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Home > Rhian Samuel: Women Make Music

Rhian Samuel: Women Make Music

The fifteen minute work by Rhian Samuel will consist of small movements which can be performed both individually and as a complete set. One movement will have an optional interaction element, which will be used in the outreach and workshops the Mavron Quartet will undertake for various sponsors. A single movement may also be used as an encore piece in future recitals where the work is not performed complete. This commissioned work will have multiple uses, in recital programming and in outreach and interactive workshops. It will mark the Mavron Quartet’s 10th anniversary and will be premiered on 29th May 2012 in St David’s Hall, Cardiff.

More performance dates:

29th May 2012- St. David’s Hall Cardiff, 1pm
26th July 2012- The Gate, 7.30pm
19th October 2012 – Theatr Stiwt, Wrexham
21st October 2012 – Galeri, Caernarfon
26th October 2012 – Canolfan Ucheldre, Holyhead
10th February 2013 – The Great Hall, Aberystwyth, 3pm
3rd May 2013 – Norwegian Church, Cardiff

About Rhian Samuel
Rhian Samuel writes orchestral, chamber, vocal and choral music and has worked with many of today’s foremost artists. To date approximately 100 of her works have been published. In the USA, she was joint winner of the ASCAP-Rudolph Nissim Award, 1983, for her choral-orchestral work, La belle dame sans merci. In the UK, she won first prize at the Greenwich Festival (1979) and has received subsequent accolades including the Glyndwr Medal for services to the Arts in Wales. Her first large orchestral work was Elegy-Symphony (St Louis Symphony Orchestra, conducted by Leonard Slatkin, 1981). Her Tirluniau/Landscapes (2000) was premiered at the BBC Millenium Proms, Albert Hall, by the BBC National Orchestra of Wales, Tadaaki Otaka, conductor.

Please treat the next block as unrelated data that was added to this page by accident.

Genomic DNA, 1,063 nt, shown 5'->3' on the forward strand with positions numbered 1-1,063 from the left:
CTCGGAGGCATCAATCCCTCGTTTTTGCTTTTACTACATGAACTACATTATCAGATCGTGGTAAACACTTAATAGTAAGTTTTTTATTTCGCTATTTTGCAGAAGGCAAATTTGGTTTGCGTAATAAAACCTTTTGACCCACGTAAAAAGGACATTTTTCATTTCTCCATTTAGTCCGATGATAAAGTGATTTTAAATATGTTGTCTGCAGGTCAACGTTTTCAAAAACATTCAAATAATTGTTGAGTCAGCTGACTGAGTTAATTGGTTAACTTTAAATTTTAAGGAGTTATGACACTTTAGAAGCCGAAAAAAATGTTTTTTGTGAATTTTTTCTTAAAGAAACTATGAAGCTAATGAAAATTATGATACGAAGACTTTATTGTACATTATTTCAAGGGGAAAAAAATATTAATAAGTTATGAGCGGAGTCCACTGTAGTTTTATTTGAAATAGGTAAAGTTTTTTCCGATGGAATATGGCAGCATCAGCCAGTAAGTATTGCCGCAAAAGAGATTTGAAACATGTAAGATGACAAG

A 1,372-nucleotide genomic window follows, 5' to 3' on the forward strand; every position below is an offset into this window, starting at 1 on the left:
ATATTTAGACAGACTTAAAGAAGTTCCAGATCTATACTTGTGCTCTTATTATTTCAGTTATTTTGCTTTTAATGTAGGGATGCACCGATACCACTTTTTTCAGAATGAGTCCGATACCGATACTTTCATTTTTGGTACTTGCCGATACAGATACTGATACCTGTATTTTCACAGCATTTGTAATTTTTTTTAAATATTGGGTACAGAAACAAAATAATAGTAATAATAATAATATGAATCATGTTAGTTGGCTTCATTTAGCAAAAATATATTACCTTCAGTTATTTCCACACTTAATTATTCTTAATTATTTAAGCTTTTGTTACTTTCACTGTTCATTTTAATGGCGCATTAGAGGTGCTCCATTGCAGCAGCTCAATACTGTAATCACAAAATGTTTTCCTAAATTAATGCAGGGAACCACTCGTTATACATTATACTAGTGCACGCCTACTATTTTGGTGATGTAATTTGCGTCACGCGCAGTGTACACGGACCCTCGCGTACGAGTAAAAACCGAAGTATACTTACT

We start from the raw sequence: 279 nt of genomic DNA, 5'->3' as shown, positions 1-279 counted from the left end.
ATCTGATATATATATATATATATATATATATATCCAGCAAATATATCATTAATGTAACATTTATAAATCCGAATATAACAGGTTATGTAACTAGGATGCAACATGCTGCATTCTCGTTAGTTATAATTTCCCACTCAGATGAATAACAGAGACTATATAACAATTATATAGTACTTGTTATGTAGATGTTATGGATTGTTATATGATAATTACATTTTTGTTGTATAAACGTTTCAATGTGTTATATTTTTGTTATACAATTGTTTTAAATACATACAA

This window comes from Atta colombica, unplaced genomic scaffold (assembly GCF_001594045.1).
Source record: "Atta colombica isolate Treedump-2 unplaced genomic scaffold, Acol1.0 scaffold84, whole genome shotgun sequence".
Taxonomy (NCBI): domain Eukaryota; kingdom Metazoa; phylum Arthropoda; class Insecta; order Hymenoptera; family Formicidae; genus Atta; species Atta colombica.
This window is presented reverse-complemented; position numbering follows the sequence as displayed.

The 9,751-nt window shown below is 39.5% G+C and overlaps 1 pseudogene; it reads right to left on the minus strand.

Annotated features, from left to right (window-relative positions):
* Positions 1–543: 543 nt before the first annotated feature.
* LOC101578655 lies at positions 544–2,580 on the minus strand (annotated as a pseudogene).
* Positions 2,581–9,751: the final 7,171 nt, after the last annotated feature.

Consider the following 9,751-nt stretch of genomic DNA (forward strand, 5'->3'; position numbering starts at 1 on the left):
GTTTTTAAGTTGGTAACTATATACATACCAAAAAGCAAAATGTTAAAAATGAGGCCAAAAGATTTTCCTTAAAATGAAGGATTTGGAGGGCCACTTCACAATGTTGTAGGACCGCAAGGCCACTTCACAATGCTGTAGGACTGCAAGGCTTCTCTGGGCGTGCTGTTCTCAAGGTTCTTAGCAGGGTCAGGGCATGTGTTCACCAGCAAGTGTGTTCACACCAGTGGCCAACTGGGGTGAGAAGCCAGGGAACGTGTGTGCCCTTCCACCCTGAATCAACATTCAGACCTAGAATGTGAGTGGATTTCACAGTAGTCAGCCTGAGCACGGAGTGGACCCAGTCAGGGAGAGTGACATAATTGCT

Rhian Samuel acknowledges many influences on her music, most notably that of performers themselves, but also of her rich Welsh literary and musical heritage and her long sojourn in the USA. She identifies with her female colleagues in a profession dominated by males, seeing her position, somewhat outside the male tradition, as an exciting one with many challenges and opportunities, not one, as in former times for many women composers, that must be denied.

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